When Gross Domestic Product rises, rejoice?
Lose your savings -- Does a higher GDP offer comfort?
If we care about people smoking, why not think about social isolation too? The health effects of social isolation are of the same magnitude as smoking. And material security -- which a fair economic policy could deliver to us all -- could help us solve both mental problems. This 2010 op-ed is from CoExist, a group of people and organizations who believe that true and lasting peace can only be sustained when economic, social, and environmental justice have been achieved.
by Pippa BartolottiOne barrier to progress is that statistical agencies around the world are run by economists and statisticians. Government often mistakes economic activity for its citizens’ well-being. When Gross Domestic Product (GDP, a nation’s economic output) is up, we are supposed to rejoice because greater output increases our chance to get a share of it; when GDP is down, we are supposed to be gloomy. Yet when someone loses their home or savings, a statistic like GDP offers little comfort.
Not all of a nation’s output has value. Some it imposes a cost. Because industrial byproducts -- pollutants -- hobble the workforce, it is logical to subtract from GDP the cost of health problems -- asthma and early deaths for instance, caused by air pollutants like sulfur dioxide we breathe in every day.
Even if GDP was revised and updated, the tendency may still be to equate economic growth (a rising GDP) with progress on a planet that is already overburdened by human consumption and pollution. A different approach is needed.
Measuring output alone is not the best way to identify human progress and repair imbalances in the economic and environmental systems we devise. One measure that challenges growth-centric thinking is the Human Development Index. The HDI incorporates a nation’s GDP and two other modifying factors: its citizens’ education, based on adult literacy and school-enrollment data, and its citizens’ health, based on life-expectancy statistics. The HDI, which happens to be used by the United Nations, has plenty of critics, but it is at least a start. click here
A dire omission to the information gathered today is the amount of “natural capital” (stocks of clean air and water, biodiversity, etc.) we need to conserve to maintain our economies and our quality of life. If we push the world’s natural capital below a certain level, we may so radically alter the ecosystem that it’d impact on human welfare and even survival. If we were to pass that point -- and at present we have no measurement to indicate whether we already have -- then we couldn’t compensate for our error through technological innovation or energy breakthroughs because by then it would be too late.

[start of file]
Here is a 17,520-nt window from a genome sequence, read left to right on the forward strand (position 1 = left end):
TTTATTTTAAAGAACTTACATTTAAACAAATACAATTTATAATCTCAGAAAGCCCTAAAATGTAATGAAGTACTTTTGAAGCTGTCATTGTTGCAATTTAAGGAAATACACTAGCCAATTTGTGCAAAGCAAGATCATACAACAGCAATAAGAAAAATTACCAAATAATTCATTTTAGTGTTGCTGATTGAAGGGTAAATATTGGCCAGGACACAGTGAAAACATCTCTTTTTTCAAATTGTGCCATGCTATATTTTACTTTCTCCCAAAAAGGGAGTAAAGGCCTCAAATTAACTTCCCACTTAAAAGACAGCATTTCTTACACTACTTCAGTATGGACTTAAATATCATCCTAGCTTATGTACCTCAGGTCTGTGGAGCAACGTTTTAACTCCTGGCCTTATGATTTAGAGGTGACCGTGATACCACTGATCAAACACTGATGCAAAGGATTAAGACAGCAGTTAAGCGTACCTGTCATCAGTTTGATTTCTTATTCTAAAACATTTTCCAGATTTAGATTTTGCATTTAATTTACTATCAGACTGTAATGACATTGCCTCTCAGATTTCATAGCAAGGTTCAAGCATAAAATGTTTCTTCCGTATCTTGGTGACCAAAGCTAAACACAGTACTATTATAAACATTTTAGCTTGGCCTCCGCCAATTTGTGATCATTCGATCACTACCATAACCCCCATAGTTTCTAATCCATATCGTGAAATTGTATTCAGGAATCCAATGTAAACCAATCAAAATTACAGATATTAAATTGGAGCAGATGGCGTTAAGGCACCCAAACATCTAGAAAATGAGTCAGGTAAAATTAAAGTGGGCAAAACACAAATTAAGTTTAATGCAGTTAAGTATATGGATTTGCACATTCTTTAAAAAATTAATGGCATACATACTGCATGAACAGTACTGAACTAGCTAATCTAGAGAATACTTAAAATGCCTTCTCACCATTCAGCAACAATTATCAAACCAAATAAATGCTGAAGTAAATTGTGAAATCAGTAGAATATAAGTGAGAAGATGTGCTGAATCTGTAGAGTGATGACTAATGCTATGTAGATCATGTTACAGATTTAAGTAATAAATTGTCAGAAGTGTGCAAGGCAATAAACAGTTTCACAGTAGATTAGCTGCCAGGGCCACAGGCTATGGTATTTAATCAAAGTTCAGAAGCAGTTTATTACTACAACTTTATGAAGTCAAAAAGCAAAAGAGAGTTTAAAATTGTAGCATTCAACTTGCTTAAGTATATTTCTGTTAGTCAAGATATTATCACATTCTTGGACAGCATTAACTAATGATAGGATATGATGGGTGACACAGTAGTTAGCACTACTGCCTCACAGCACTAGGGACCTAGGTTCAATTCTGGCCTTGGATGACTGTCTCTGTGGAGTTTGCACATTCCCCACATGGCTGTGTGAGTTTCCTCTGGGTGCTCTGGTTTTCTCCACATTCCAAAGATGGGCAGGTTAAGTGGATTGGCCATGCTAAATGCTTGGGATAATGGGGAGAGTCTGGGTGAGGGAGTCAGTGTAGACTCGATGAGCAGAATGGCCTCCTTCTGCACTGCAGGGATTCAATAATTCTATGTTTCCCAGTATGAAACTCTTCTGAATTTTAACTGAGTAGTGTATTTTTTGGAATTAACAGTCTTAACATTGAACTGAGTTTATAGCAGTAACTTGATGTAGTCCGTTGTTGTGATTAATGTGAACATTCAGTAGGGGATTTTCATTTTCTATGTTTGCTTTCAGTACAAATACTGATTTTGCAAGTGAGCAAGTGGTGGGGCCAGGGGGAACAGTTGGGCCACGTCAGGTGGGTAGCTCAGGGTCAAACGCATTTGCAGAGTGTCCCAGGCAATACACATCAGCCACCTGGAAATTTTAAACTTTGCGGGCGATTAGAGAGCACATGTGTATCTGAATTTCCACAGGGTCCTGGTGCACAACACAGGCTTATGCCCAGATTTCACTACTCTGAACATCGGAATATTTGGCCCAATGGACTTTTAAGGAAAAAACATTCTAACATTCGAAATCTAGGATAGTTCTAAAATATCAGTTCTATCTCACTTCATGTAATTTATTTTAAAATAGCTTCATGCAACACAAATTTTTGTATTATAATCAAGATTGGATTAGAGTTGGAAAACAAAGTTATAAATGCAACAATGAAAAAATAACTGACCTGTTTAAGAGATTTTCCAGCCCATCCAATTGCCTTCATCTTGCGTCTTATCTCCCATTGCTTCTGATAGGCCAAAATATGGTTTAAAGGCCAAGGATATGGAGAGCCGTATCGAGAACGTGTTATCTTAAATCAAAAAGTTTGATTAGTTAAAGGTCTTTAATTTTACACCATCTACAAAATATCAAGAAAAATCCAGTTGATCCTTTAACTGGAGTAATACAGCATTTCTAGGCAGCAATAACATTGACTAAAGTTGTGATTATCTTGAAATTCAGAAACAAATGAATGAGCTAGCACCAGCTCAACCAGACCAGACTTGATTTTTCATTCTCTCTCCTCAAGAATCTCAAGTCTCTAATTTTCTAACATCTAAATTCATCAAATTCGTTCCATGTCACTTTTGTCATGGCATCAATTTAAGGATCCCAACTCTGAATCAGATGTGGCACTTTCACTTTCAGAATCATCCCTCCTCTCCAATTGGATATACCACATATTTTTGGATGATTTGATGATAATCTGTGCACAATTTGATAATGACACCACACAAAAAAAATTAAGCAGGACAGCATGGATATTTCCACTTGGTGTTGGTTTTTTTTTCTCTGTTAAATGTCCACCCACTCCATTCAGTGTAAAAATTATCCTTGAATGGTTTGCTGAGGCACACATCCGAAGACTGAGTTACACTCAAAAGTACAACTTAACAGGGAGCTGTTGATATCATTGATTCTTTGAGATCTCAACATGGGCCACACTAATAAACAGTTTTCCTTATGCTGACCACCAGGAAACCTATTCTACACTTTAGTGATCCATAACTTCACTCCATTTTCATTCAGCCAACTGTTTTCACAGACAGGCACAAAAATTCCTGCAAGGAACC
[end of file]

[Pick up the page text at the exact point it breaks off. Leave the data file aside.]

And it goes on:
It may be hard to put a monetary value on alteration of global climate, loss of species, and the consequences that might come from those, but surely not impossible. We have to decide to measure something, however difficult, before we can come up with a technique for measuring it.
A new measure should account for carbon emissions and build in a depletion charge for the natural resources such as oil, gas, timber and fisheries. For the details being worked through by Joe Stiglitz and others, see click here
It has been suggested that a ‘dashboard’ of indicators would better do the job and lead to very different policies from those we have now. The dashboard in your car gives you several pieces of information at a glance. It is no good knowing that your oil pressure is OK if you have run out of petrol. Similarly it is not enough to know that manufacturing output is up if the health costs of maintaining your workforce have gone through the roof.
The health effects of social isolation are of the same magnitude as smoking. If we can care about people smoking, because that reduces their wellbeing and life expectancy, then why not think about social isolation too?
Wellbeing is important to measure as it has been estimated that the 10 percent of people who spend the most time suffering account for almost half of the total amount of suffering. Huge social and economic gains could therefore be made by dealing with mental-health problems, such as depression.
Happiness should be measured, too. Such a measure could enable a more enlightened perspective on the complex relationship between happiness and money.
JJS: We could quit serving the economy and have it serve us, so money would not be such a roadblock to happiness. What we’d have to do is share money. Not all of it, just the commonwealth.
What is this social surplus? It is all the money we spend for the nature we use, our community’s spending for land, resources, EM spectrum, ecosystem services, and for government-granted privileges. And at the same time, we’d quit the forced “sharing”, via taxation, of our individual wealth, of the money we make by applying our labor and capital. This shift of taxes off the values we create, while charging for the values we take, is the revenue-raising half of geonomics.
The spending half of geonomics is to eliminate subsidies to special interests that tilt the economic playing field and instead from surplus public revenue pay citizens a dividend, a la Alaska’s oil dividend. Everyone receiving a material cushion in the form of a Citizens Dividend check each month would remove one of our biggest worries in life -- money, or the lack thereof. We’d have to find something else keep us from being full-time happy, and we could lose GDP in favor of a new indicator -- leisure.
And if you think geonomics has merit, the tax part of the reform is cited in the comments at the New York Times by Wyn Achenbaum. You could help spread the word by adding a "recommend" to her remarks. click here
Editor Jeffery J. Smith runs the Forum on Geonomics.
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